Which then is more important for maintenance of good actions, ‘belief that what is good triumphs over what is evil’, or ‘commitment to belief in truth’. When there does not exist commitment to belief in truth, society becomes divided into factions — those who believe the truth, and those who shy away from the truth. In absence of a vacuum, shying away from the truth must induce belief in something that is not true.
Who then is capable of doing wrong things? The faction who believes the truth, or the faction which shies away from the truth. But shying away from the truth already is normatively a wrong action, a wrong action which necessitates more of wrong beliefs and actions for its maintenance. We find then that regardless of belief that good triumphs over evil, shying away from truth, which induces belief in an error and is itself a wrong course of action induces more of wrong beliefs and actions, resulting in groups of people who believe in doing good but commit themselves to support for something which, were they to admit the evidence, they readily would accept to be false. If falsehood cannot be true, how exactly can falsehood produce what is good?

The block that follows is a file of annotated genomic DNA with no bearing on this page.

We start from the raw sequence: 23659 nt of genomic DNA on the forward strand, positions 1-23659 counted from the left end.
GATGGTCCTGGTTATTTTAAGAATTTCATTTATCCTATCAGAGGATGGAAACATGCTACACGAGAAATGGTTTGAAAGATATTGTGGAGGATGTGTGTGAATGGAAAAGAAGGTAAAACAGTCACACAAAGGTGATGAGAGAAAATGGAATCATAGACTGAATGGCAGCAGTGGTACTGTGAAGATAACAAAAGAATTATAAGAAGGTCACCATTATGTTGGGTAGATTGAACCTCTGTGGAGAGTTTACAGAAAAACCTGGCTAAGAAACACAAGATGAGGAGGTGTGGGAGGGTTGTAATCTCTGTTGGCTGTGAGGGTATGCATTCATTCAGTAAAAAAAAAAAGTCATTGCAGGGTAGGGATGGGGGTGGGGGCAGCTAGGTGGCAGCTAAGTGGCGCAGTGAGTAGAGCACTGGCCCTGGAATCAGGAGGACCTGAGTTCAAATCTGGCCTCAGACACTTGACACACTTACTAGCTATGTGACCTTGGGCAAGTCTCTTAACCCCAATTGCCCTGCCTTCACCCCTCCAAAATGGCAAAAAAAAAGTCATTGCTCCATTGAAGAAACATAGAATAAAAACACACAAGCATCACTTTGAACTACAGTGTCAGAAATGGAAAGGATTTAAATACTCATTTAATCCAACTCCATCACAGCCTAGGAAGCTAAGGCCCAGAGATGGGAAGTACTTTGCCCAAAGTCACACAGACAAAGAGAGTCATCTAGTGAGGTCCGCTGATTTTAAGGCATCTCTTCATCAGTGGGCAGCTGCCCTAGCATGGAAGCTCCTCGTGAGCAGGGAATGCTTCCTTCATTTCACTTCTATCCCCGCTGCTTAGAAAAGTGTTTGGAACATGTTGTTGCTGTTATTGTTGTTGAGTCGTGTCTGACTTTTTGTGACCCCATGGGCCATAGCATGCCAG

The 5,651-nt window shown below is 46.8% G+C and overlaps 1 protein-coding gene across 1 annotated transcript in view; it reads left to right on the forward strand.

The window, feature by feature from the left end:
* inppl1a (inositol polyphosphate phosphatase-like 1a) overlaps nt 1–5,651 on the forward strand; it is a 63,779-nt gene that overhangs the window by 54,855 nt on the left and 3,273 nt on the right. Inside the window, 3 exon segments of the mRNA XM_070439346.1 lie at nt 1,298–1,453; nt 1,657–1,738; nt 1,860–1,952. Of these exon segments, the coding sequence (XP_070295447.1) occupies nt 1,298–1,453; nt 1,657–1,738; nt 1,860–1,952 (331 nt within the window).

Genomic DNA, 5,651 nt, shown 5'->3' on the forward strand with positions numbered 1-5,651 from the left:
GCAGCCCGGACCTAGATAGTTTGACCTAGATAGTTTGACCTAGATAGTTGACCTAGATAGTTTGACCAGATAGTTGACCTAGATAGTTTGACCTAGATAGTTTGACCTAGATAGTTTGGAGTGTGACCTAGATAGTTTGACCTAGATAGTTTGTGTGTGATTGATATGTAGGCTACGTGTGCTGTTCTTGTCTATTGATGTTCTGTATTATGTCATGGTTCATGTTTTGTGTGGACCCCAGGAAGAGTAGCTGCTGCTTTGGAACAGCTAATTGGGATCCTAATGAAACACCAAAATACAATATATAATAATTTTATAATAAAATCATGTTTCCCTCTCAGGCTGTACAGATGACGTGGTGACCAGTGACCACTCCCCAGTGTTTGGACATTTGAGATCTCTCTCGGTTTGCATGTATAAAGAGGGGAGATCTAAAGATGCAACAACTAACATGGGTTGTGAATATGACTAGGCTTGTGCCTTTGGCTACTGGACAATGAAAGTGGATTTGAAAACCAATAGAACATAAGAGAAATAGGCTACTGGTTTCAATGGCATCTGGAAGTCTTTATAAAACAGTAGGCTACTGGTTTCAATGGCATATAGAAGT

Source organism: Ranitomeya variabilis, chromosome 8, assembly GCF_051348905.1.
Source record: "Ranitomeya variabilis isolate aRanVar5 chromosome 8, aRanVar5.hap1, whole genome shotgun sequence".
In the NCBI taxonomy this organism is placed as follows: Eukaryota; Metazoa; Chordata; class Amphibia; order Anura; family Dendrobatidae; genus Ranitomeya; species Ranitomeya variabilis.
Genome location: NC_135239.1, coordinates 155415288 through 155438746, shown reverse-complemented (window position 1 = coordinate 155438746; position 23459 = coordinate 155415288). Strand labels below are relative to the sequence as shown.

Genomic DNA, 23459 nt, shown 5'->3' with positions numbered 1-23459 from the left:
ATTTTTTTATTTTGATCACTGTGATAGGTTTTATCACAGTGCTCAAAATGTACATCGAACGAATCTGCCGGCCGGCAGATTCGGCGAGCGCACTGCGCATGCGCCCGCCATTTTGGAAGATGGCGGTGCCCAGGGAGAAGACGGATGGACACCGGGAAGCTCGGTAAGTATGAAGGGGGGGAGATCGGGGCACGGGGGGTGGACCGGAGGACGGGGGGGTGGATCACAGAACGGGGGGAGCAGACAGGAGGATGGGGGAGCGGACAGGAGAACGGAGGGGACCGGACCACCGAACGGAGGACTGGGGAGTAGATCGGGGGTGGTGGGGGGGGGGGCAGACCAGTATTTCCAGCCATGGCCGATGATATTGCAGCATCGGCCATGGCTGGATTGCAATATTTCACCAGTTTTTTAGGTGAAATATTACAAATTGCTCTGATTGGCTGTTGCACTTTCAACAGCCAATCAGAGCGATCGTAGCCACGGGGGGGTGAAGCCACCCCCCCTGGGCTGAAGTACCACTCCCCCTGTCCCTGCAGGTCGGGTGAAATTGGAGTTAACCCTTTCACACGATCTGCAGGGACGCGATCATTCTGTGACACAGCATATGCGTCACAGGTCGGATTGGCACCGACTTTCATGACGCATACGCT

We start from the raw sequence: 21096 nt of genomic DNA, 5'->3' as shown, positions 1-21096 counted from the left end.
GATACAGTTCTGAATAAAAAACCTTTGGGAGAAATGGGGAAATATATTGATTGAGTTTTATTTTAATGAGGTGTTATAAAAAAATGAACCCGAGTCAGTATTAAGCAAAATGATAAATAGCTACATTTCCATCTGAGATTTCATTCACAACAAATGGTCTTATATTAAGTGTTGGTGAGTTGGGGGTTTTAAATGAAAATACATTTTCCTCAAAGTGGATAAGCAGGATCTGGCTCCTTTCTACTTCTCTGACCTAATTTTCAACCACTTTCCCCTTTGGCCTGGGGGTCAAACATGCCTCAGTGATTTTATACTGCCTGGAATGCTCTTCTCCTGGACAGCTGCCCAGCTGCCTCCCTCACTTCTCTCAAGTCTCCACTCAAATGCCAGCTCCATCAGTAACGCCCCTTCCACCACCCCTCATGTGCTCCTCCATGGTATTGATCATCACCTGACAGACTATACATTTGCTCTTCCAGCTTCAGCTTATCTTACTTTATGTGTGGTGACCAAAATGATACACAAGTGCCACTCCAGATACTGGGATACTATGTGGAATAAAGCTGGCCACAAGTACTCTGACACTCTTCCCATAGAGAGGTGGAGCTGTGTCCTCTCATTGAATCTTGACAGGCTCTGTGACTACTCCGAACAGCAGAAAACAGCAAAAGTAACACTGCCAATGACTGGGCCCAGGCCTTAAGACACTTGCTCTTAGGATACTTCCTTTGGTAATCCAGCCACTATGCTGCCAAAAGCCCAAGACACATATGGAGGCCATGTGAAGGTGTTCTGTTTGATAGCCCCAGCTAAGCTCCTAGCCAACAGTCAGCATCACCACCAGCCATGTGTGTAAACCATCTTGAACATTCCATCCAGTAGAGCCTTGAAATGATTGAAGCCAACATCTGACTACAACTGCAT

When the mind is compromised by a deliberate shying away from truth, while the mind can continue to believe good is better than evil, it can lack the capacity or power for implementation of its belief in normative value of good.
When the mind loves truth, seeks truth, promotes truth, healthy vigor endowed on the mind by demonstrated cognitive consistency strengthens capacity for practice of the belief that good is better than evil.